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Is getting a PhD really a good idea?

  1. Aug 27, 2009 #1
    Yeah, it's stuff like this that makes me contemplate my existence as a physics PhD student.

    http://www.straitstimes.com/Breaking%2BNews/Singapore/Story/STIStory_418626.html [Broken]

    This reminds me of another PhD dude I heard about last year who drives cars for a living.


    Granted, both of these examples are in biology, but I would think that with the current demand in health care, biological sciences would be more employable than the physical sciences. That, and I also happen to know a physics postdoc (formerly in my own research group!) who is currently unemployed.

    Hmm...maybe I should hav just gone into the taxi industry right out of high school. At least that way, I could have spent the past seven years working my way to the top. Assuming it's not a single-state system, that is.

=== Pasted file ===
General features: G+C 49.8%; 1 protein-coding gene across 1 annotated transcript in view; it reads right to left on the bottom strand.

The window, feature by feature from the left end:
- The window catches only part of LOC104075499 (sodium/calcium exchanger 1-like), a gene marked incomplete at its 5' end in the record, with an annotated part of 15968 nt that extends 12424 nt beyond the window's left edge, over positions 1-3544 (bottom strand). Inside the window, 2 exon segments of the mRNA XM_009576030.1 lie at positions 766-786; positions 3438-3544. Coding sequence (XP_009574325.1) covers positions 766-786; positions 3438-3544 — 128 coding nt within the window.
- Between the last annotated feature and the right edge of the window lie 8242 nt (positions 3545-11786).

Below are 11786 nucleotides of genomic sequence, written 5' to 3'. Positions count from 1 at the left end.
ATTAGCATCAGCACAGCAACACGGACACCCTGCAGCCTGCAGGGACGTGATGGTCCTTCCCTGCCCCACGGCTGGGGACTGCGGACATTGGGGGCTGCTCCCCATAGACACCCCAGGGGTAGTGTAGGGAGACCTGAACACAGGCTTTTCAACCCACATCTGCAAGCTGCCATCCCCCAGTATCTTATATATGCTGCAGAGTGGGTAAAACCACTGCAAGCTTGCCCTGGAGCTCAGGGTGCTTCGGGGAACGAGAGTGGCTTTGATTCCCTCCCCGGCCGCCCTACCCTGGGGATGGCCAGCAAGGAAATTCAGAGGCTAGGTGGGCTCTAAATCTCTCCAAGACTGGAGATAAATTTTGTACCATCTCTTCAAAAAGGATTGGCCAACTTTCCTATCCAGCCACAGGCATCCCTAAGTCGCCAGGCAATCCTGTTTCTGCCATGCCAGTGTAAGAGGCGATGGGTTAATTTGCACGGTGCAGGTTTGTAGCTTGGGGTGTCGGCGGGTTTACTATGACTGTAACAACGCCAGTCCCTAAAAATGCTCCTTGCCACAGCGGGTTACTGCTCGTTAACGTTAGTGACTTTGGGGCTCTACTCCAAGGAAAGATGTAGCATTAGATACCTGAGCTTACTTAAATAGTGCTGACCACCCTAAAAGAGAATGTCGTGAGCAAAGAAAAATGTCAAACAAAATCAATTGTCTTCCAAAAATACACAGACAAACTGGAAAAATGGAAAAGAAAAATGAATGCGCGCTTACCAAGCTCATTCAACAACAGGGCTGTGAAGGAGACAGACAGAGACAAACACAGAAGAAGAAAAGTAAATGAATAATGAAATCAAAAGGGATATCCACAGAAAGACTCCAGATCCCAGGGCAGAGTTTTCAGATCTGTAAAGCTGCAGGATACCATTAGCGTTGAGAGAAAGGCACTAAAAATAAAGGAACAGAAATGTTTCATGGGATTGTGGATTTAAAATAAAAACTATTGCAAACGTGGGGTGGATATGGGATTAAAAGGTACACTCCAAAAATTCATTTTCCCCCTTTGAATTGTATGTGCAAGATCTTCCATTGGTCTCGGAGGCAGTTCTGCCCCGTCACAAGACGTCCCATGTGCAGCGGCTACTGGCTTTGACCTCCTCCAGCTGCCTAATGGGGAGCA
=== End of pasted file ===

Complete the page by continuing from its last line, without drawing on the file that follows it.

Last edited by a moderator: May 4, 2017
  2. jcsd
  3. Aug 27, 2009 #2
    That's a depressing thought and I'm going to consider entertaining such a notion to be self-defeating behavior. If someone switches their career to Taxi driver after working with the experts in their field and getting a PhD, then it must be because they realized they were not cut out for that kind of work -- not because "PhD's aren't needed." Furthermore, if they can't think of a better way to apply themselves than becoming a simple taxi driver, then this is practically proof of the point that they weren't cut out for the job in the first place. I don't care where you got your degree from or who was your mentor, coming from Stanford doesn't make you God's gift.
  4. Aug 27, 2009 #3